Paper No. JAWRA-09-0035-P of the Journal of the American Water Resources Association (JAWRA). Discussions are open until six months from print publication.
The Role of Riparian Vegetation in Protecting and Improving Chemical Water Quality in Streams1
Version of Record online: 15 MAR 2010
© 2010 American Water Resources Association. No claim to original U.S. government works
JAWRA Journal of the American Water Resources Association
Volume 46, Issue 2, pages 261–277, April 2010
How to Cite
Dosskey, M. G., Vidon, P., Gurwick, N. P., Allan, C. J., Duval, T. P. and Lowrance, R. (2010), The Role of Riparian Vegetation in Protecting and Improving Chemical Water Quality in Streams. JAWRA Journal of the American Water Resources Association, 46: 261–277. doi: 10.1111/j.1752-1688.2010.00419.x
- Issue online: 31 MAR 2010
- Version of Record online: 15 MAR 2010
- Received February 17, 2009; accepted July 23, 2009.
- legacy effects;
- nonpoint source pollution;
- watershed management
Dosskey, Michael G., Philippe Vidon, Noel P. Gurwick, Craig J. Allan, Tim P. Duval, and Richard Lowrance, 2010. The Role of Riparian Vegetation in Protecting and Improving Chemical Water Quality in Streams. Journal of the American Water Resources Association (JAWRA) 46(2):261-277. DOI: 10.1111/j.1752-1688.2010.00419.x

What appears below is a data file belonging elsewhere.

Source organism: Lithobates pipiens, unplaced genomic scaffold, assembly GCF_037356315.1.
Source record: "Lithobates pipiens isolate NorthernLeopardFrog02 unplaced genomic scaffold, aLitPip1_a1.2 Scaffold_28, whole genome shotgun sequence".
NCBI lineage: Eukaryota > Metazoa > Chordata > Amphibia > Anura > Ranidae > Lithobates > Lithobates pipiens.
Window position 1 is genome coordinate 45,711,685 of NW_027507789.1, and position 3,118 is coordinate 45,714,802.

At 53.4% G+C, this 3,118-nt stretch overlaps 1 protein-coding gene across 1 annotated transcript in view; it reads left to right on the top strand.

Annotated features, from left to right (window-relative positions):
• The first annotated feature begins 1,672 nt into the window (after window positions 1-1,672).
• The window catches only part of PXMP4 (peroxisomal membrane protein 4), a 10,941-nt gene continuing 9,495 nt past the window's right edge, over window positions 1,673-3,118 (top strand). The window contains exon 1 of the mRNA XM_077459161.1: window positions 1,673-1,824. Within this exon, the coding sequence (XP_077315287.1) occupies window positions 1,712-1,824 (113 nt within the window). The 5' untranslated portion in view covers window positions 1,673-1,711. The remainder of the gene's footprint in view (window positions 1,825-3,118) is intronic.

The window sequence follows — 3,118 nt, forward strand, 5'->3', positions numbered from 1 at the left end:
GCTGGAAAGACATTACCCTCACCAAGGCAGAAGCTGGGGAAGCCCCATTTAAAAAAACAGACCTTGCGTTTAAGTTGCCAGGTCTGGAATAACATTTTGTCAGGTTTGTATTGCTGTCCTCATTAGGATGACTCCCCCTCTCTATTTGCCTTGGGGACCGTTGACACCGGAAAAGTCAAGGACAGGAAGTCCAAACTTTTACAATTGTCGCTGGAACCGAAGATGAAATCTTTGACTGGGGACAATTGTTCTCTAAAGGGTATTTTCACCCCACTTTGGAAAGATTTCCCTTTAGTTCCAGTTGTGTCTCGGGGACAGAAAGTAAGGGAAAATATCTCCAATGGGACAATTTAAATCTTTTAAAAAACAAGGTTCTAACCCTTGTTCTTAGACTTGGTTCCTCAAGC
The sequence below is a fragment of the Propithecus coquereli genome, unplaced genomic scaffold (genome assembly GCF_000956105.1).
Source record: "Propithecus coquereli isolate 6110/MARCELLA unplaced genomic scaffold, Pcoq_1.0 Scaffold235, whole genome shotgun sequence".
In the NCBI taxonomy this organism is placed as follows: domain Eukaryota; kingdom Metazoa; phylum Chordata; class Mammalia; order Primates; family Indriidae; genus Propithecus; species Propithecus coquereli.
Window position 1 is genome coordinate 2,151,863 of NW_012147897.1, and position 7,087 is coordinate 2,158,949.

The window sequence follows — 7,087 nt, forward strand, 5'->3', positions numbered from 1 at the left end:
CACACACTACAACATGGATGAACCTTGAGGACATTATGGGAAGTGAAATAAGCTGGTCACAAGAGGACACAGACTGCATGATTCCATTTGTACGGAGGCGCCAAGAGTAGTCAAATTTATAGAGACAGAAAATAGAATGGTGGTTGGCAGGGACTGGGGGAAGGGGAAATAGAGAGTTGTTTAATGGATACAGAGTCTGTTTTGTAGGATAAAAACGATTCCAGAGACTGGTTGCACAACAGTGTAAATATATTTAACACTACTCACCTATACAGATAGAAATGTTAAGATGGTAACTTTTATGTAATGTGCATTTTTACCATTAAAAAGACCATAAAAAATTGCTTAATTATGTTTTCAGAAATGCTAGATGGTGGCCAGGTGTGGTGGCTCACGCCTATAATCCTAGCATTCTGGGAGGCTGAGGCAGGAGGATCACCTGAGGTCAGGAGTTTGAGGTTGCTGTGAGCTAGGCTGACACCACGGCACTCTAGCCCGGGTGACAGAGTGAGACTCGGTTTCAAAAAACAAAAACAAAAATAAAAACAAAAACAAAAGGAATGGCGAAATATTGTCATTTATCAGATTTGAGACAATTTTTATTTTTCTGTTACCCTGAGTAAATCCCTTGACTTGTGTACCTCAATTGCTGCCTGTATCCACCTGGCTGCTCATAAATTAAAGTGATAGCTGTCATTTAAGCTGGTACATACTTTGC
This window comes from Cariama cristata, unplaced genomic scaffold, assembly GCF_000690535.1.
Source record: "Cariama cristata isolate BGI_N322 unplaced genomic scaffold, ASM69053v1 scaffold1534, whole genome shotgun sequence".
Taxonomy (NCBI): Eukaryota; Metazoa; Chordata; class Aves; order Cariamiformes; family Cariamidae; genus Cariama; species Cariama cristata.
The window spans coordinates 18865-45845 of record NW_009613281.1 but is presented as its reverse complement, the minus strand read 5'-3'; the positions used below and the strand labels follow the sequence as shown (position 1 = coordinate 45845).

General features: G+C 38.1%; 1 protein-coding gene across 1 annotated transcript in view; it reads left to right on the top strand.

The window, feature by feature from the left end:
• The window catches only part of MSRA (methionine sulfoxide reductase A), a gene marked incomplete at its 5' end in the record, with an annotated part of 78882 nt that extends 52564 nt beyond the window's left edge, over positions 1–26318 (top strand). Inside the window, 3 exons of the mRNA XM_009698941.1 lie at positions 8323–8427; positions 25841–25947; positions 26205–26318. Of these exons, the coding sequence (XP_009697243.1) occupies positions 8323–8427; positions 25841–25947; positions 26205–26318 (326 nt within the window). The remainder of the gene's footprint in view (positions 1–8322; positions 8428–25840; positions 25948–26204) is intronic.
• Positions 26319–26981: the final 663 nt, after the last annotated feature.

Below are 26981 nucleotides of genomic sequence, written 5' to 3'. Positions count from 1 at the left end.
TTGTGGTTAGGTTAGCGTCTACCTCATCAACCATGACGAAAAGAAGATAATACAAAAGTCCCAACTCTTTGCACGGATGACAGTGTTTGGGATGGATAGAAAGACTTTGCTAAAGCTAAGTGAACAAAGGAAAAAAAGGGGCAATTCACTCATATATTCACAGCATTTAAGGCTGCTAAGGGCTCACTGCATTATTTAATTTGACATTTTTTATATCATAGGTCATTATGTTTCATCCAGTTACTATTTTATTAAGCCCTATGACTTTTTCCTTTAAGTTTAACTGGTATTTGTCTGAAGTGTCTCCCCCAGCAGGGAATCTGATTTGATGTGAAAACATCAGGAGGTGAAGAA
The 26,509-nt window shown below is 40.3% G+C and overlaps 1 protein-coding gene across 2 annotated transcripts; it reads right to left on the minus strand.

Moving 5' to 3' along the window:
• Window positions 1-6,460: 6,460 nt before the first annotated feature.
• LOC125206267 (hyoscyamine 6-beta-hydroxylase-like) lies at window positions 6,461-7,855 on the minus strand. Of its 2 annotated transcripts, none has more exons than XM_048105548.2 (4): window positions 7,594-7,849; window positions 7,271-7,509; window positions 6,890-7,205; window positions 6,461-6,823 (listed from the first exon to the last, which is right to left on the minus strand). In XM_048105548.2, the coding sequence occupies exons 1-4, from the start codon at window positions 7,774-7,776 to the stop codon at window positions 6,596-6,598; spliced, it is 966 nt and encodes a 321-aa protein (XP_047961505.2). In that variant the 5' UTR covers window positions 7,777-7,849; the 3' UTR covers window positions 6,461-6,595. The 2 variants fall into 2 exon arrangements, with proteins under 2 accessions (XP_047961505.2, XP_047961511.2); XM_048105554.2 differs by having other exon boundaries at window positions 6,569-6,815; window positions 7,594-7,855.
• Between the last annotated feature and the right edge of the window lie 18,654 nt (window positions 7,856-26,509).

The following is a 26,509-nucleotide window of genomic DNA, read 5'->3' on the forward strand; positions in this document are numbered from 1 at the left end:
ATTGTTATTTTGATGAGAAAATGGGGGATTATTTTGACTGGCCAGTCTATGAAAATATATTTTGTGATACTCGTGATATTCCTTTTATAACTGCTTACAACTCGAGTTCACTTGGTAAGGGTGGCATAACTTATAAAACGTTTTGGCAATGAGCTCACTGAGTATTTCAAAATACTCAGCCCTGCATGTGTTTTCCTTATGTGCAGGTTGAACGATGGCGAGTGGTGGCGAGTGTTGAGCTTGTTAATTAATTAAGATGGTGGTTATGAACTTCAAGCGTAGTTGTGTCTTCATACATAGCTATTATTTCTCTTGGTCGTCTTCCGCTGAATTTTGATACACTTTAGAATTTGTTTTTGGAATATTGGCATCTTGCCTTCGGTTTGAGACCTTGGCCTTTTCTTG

Abstract: We review the research literature and summarize the major processes by which riparian vegetation influences chemical water quality in streams, as well as how these processes vary among vegetation types, and discuss how these processes respond to removal and restoration of riparian vegetation and thereby determine the timing and level of response in stream water quality. Our emphasis is on the role that riparian vegetation plays in protecting streams from nonpoint source pollutants and in improving the quality of degraded stream water. Riparian vegetation influences stream water chemistry through diverse processes including direct chemical uptake and indirect influences such as by supply of organic matter to soils and channels, modification of water movement, and stabilization of soil. Some processes are more strongly expressed under certain site conditions, such as denitrification where groundwater is shallow, and by certain kinds of vegetation, such as channel stabilization by large wood and nutrient uptake by faster-growing species. Whether stream chemistry can be managed effectively through deliberate selection and management of vegetation type, however, remains uncertain because few studies have been conducted on broad suites of processes that may include compensating or reinforcing interactions. Scant research has focused directly on the response of stream water chemistry to the loss of riparian vegetation or its restoration. Our analysis suggests that the level and time frame of a response to restoration depends strongly on the degree and time frame of vegetation loss. Legacy effects of past vegetation can continue to influence water quality for many years or decades and control the potential level and timing of water quality improvement after vegetation is restored. Through the collective action of many processes, vegetation exerts substantial influence over the well-documented effect that riparian zones have on stream water quality. However, the degree to which stream water quality can be managed through the management of riparian vegetation remains to be clarified. An understanding of the underlying processes is important for effectively using vegetation condition as an indicator of water quality protection and for accurately gauging prospects for water quality improvement through restoration of permanent vegetation.